Tid & plats: tisdagen 17 och torsdagen 19 februari 2009, kl. 15-17 i C 307.

Ti 17 februari, kl. 15-17:

"Word order correlations in performance and grammar revisited"
To 19 februari, kl. 15-17: "The interplay between positional verbs and resultative constructions in the domain of secondary states. Qualitative and quantitative analysis of suboptimal primary data in a study based on a picture questionnaire"

"Word order correlations in performance and grammar revisited"

This paper explores the cross-linguistic correlation between order of adposition/case (A) and noun phrase (N) with verb (V) and local phrase (L) in motion events by adducing a new set of evidence: a database of 190 clauses in 100 languages from all continents in a parallel text corpus, the Gospel according to Mark. Constituent order is one of the most discussed topics in the typological literature and correlations between various word order typologies are among the best established correlations in linguistic typology (Greenberg 1963, Hawkins 1983, Dryer 1989, 1992, 2005a/b). Well investigated is especially the order of adpositions in correlation with verb-object (VO) order on the basis of evidence mainly from reference grammars. The dominant line of explanation in the typological literature is functional. However, there is a multiplicity of different possible functional explanations for word order correlations which will be discussed in the talk. In order to argue in favor of or against particular conflicting functional explanations it is important to consider granular use data in a large number of languages. Parallel texts have the advantage that the typology of languages can be directly compared on the level of clauses without any previous data reduction, however, at the cost of a restricted idiomaticity due to translation. Another aim of this paper therefore to evaluate the reliability of parallel text data by confronting them with the results of grammar-based studies.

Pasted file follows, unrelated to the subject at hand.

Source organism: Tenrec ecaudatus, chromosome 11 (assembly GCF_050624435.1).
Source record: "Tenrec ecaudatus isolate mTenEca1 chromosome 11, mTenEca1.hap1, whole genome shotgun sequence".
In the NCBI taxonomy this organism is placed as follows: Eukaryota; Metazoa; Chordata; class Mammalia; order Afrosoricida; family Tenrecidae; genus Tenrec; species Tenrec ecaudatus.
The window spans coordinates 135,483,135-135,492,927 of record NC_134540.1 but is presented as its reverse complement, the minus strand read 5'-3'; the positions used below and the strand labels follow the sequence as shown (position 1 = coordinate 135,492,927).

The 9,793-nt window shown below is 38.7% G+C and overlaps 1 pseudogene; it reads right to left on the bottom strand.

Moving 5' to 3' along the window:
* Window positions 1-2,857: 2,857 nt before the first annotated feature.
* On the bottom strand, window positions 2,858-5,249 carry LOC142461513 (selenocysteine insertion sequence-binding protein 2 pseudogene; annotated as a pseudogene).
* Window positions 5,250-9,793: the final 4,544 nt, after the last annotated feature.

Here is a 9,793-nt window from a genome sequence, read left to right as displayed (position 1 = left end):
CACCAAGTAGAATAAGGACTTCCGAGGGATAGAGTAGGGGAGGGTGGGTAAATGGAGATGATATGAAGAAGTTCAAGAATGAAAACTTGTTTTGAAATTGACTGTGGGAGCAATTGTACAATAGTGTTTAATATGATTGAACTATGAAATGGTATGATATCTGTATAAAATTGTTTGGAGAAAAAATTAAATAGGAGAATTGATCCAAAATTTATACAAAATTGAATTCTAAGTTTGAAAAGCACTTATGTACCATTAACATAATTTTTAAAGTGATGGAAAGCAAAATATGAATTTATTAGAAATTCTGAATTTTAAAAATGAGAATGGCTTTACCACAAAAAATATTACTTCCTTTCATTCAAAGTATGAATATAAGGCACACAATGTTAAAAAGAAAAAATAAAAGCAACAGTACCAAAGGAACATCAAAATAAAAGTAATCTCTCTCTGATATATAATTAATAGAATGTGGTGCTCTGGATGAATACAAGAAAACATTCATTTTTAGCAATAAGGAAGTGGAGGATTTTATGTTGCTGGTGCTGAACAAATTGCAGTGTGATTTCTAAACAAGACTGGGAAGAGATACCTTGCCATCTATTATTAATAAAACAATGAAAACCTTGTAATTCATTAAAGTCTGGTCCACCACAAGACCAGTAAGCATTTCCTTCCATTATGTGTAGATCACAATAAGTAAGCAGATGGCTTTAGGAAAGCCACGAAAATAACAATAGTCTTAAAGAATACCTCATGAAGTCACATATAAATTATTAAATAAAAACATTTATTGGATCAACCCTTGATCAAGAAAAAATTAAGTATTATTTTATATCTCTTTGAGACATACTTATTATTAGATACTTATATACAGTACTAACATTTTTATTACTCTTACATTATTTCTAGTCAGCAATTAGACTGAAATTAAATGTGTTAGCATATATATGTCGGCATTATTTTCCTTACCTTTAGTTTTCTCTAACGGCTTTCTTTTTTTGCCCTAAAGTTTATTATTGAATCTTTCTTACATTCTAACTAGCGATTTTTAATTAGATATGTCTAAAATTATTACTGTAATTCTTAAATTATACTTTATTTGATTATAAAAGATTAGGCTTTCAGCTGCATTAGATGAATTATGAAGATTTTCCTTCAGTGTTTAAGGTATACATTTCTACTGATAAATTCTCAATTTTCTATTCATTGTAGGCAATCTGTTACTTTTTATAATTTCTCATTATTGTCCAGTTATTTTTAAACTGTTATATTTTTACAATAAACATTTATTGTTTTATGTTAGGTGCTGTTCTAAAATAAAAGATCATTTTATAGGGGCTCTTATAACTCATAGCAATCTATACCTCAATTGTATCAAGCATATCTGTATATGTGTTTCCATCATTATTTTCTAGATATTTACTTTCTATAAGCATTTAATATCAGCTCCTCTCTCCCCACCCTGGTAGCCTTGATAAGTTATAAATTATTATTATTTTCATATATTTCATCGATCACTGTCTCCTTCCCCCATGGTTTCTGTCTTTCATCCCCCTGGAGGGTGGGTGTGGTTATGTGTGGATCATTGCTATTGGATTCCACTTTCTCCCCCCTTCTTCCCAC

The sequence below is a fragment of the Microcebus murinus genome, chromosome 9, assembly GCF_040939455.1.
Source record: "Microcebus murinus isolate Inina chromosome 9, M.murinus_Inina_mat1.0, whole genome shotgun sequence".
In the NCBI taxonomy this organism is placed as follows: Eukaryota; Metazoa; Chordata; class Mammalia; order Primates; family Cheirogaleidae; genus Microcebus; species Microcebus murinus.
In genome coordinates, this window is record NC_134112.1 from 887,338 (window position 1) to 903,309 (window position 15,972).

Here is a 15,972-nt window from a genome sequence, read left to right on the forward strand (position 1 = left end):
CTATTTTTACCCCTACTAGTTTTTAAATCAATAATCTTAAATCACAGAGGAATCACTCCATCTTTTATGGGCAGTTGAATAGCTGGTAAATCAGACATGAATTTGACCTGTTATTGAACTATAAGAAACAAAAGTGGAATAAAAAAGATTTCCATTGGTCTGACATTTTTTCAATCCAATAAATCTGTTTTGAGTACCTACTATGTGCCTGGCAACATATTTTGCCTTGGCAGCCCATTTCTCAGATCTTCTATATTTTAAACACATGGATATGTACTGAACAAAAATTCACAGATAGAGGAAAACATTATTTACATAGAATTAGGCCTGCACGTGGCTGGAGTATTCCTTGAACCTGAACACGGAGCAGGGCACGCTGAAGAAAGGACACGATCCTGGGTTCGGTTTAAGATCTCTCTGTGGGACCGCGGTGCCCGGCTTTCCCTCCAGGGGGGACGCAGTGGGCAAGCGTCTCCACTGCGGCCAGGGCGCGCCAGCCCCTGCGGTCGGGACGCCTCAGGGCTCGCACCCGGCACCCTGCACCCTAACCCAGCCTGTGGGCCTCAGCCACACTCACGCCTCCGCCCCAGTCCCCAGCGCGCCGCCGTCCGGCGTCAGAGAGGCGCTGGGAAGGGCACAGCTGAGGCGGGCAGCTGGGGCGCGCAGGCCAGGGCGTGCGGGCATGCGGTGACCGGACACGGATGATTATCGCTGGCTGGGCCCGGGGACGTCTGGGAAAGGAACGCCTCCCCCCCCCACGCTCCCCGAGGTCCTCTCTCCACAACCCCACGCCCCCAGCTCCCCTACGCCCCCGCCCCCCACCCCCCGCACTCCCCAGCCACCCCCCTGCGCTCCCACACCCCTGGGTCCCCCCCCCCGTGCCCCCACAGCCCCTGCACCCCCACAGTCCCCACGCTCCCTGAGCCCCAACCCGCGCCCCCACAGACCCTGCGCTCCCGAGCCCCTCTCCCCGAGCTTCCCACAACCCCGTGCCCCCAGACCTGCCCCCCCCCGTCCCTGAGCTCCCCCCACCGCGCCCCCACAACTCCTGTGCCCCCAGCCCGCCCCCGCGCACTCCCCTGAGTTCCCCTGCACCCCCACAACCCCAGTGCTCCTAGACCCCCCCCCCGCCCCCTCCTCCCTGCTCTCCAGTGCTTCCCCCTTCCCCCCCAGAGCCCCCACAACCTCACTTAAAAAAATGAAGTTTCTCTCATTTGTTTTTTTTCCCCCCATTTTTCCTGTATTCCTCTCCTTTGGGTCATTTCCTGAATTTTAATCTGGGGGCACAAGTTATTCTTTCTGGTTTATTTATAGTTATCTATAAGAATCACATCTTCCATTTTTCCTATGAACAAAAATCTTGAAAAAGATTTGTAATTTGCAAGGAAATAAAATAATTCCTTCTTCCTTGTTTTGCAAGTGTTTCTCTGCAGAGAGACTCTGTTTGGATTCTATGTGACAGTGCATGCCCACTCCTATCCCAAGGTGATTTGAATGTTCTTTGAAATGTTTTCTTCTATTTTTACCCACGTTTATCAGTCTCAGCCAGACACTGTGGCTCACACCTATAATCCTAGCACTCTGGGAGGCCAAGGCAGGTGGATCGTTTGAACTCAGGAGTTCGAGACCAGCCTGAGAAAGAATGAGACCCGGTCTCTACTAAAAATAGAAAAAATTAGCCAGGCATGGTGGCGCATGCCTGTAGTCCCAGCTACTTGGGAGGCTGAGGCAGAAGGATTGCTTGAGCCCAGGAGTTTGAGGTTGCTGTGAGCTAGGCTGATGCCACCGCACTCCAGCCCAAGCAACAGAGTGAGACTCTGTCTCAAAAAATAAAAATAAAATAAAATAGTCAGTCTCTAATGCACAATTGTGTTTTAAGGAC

A common line of argument in the literature is to relate typological patterns to universal discourse preferences. A strong case for a discourse-grammar parallelism in constituent order typology has been made by John Hawkins in various publications. He claims that the constituent order correlation of adpositions and verb-PP order is due to conventionalized performance preferences motivated by ease of processing (Hawkins 1994, 2004). Here it will be argued that studying typological data at a more granular level reveals many cases of differences between discourse tendencies and grammaticalized patterns. Some cases of nearly universal intra-language tendencies in verb-local phrase order will be discussed which never grammaticalize.

A further problem in establishing functional explanations in order typology is that there is some evidence that there is no stationary distribution in constituent order. As has been argued by Maslova (2000) typologists tend to have a “language-as-trials” approach to statistics, which is based on the assumption of a stationary distribution.

Dryer, Matthew S. 1989. Large linguistic areas and language sampling. Studies in Language 13, 257-292.